Minnesota schools will close for at least eight days starting Wednesday under a new order from DFL Gov. Tim Walz, marking a dramatic shift in the state’s approach to combating the spread of the novel coronavirus.
Under the order issued Sunday, teachers and school administrators across the state must continue to meet and implement plans to teach students from afar in the event schools must be closed past March 27. It also keeps elementary schools open to provide child care for health-care providers and emergency medical personnel who are directly responding to cases of COVID-19, the illness caused by the virus.
“We cannot wait until the pandemic is in our schools to figure things out,” Walz said, announcing the closure alongside Mary Cathryn Ricker, the state’s education commissioner.
It’s an unprecedented move that will affect nearly 900,000 students in public and charter schools across the state, and it comes after a weekend when the number of known COVID-19 cases spiked to 35 in Minnesota, three of those caused by person-to-person contact.
A growing number of states have shut down schools. They include Wisconsin, where Gov. Tony Evers on Friday ordered the closing of all K-12 schools, public and private. The action affects more than 1 million children. Last week the University of Minnesota suspended all in-person classes until April 1.
But the order marks a sudden change of messaging from the Walz administration, which declared a state of emergency on Friday and moved to limit the size of public gatherings in response to the virus, but said schools should remain open.
At the time, health officials stressed that epidemiological evidence showed that COVID-19 is not spreading rapidly among children, and they said that’s still the case.
This weekend’s cases include a Dakota County teenager, the youngest known person with COVID-19 in Minnesota.
That teenager is associated with a school, according to health officials, who are contacting school officials.
Walz said he changed course after a weekend of back-to-back meetings with parents, school officials and guidance from former governors Mark Dayton and Tim Pawlenty.
He didn’t make the call lightly, he said, knowing the closure will cause child care complications for families and could limit access to nutritious meals for some low-income students.
The order also requires schools to continue providing mental health services and meals to students in need.
Minnesota Department of Health Commissioner Jan Malcolm said they received new guidance from the Centers for Disease Control and Prevention and said school closures do play a role in mitigating the spread of the virus.
“This epidemiological evidence is only part of a complete set of actions that need to be weighed,” Malcolm said, adding: “It’s natural that we should be questioning everything.”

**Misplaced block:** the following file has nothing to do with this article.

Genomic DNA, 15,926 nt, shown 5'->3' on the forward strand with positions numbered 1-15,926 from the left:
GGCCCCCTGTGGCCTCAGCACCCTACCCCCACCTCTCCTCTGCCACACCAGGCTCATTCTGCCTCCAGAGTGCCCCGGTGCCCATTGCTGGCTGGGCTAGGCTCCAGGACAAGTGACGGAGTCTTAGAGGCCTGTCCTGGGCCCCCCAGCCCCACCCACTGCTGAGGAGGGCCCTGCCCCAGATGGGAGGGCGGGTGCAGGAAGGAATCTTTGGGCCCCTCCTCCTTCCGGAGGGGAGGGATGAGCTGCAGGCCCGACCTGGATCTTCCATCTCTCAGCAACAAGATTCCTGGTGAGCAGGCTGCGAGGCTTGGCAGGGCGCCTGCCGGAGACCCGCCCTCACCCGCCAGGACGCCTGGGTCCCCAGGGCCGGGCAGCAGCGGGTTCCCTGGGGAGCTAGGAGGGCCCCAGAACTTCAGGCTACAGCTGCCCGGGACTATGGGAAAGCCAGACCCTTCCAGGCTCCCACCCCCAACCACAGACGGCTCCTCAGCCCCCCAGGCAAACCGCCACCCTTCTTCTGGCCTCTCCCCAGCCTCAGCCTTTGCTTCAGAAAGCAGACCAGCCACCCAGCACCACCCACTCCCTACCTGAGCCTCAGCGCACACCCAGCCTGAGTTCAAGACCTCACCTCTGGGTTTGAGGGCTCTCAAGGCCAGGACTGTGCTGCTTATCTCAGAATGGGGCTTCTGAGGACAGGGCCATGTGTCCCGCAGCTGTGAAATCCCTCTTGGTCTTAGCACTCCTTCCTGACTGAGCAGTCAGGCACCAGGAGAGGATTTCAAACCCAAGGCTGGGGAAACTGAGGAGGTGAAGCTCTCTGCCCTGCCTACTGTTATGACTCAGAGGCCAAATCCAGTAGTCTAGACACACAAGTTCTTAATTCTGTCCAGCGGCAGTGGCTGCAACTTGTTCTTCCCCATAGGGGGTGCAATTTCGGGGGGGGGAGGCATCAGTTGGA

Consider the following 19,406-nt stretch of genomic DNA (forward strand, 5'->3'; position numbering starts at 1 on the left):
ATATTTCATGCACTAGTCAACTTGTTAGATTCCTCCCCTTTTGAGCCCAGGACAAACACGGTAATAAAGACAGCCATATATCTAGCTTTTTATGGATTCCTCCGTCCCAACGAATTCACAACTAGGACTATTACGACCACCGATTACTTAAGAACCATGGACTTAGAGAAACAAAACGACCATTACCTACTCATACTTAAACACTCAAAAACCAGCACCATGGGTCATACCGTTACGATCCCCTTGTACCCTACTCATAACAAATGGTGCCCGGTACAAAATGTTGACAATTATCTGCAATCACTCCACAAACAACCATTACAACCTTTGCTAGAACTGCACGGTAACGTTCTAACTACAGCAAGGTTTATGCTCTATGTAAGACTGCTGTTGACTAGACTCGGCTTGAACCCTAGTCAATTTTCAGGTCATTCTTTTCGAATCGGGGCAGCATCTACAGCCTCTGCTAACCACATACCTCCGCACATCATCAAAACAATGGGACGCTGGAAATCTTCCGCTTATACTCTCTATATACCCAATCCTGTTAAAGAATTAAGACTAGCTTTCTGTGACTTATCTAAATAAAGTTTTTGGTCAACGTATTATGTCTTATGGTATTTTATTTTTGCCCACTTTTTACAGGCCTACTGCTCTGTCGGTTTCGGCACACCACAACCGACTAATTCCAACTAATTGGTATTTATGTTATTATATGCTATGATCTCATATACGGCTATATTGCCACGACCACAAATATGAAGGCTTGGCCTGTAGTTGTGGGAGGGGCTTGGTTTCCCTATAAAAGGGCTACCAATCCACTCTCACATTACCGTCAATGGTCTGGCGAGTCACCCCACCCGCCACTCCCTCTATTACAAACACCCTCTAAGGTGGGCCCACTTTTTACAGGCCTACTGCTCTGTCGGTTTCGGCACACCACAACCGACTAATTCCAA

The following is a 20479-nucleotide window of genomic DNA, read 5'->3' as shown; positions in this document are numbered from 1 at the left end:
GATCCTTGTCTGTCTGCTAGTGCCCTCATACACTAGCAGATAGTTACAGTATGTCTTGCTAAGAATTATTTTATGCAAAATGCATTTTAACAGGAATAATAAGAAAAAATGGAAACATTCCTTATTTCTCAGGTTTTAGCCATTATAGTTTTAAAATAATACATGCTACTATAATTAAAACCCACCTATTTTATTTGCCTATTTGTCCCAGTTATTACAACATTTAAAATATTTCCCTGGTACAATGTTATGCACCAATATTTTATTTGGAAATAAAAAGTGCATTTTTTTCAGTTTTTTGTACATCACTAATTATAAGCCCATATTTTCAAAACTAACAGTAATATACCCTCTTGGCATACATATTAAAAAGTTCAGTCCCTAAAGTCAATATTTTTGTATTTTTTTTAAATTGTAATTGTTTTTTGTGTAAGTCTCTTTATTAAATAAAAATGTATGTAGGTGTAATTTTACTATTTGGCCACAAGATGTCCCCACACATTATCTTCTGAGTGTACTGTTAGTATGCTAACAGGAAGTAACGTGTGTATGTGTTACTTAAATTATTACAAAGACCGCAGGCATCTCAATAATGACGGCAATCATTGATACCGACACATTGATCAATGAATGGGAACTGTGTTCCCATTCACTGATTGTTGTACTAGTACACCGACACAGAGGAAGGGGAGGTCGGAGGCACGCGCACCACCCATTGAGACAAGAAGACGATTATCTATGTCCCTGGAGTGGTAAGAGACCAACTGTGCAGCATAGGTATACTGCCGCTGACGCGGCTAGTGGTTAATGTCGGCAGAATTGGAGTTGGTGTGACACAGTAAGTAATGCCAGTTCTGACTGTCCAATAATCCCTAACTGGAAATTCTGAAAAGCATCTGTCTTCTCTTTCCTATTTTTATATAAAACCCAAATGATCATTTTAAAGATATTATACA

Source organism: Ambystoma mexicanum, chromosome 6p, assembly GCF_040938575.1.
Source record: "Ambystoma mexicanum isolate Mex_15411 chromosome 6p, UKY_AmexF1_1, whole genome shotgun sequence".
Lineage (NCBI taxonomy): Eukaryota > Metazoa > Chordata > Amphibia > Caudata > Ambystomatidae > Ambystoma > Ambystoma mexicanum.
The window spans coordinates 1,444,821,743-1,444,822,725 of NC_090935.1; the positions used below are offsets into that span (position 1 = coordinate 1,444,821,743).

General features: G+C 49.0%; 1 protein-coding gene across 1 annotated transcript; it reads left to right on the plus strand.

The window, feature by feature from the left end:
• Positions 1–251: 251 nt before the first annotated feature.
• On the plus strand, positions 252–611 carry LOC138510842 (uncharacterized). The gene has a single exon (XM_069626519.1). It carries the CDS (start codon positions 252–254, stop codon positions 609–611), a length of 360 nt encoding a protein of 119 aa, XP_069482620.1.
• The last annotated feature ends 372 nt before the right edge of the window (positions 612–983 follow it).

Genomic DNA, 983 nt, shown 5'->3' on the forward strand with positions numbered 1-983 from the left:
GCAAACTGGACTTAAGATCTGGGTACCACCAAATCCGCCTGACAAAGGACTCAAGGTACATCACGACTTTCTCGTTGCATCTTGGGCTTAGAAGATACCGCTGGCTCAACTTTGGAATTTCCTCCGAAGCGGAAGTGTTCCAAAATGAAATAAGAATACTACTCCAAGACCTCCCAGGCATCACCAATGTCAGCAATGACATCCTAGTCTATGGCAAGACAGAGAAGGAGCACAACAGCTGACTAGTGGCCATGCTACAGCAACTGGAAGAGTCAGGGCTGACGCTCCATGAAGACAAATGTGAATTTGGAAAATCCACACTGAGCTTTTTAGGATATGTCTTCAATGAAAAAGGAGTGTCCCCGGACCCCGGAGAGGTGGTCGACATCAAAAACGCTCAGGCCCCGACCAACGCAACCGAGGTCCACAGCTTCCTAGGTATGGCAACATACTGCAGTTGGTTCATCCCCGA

Districts are required to close by Wednesday, but some, including St. Paul Public Schools, are choosing to close as early as Monday. St. Paul teachers and staff, however, were being told to report to school Monday to work on distance-learning plans.
Minneapolis Public Schools said classrooms will be open Monday to help staff and families prepare for the closure, and they will close on Tuesday.
Wayzata and ISD 196 (Rosemount-Apple Valley-Eagan) said classes are off starting Monday. Moorhead Area Public Schools said schools are closed immediately following the executive order.
The closure also coincides with some districts’ spring breaks.
Ricker said waiting until Wednesday to require schools to close will allow some students to return to their classroom on short notice to get medication, books and other supplies they might need.
“We are not accommodating for a couple snow days, we are planning for the potential for weeks of distance learning,” she said.
She said the state expects schools to continue to pay hourly workers like nutrition staff and school bus drivers and encouraged school districts to make sure they are “incorporated into our state’s distance learning plans.”
The move to close schools was supported by members of both political parties and the state’s largest teachers union, Education Minnesota.
“Public schools play a complicated and crucial role in the smooth functioning of every community in the state,” said Education Minnesota President Denise Specht.
“Minnesota’s educators are problem solvers, community leaders and ready to step up. We will keep students and ourselves safe.”
The ramifications of the closure will be up for debate at the Legislature, where Senate Majority Leader Paul Gazelka, R-East Gull Lake, said they plan to continue “reevaluating to determine what’s best for Minnesotans,” he said. “It’s a very fluid and changing situation.”
House Speaker Melissa Hortman, DFL-Brooklyn Park, said the move was in the “best interest of Minnesotans” and noted there’s already a bill introduced to make sure hourly workers are compensated for school days canceled due to COVID-19.
Walz said he will ask the Legislature to consider financial relief packages for families following the closures, as well as proposals to require paid time off for all workers in the event of a pandemic.
The executive order also directs the Department of Human Services to submit a proposal by Friday addressing strategies for supporting child care providers.
Staff writer Torey Van Oot contributed to this report.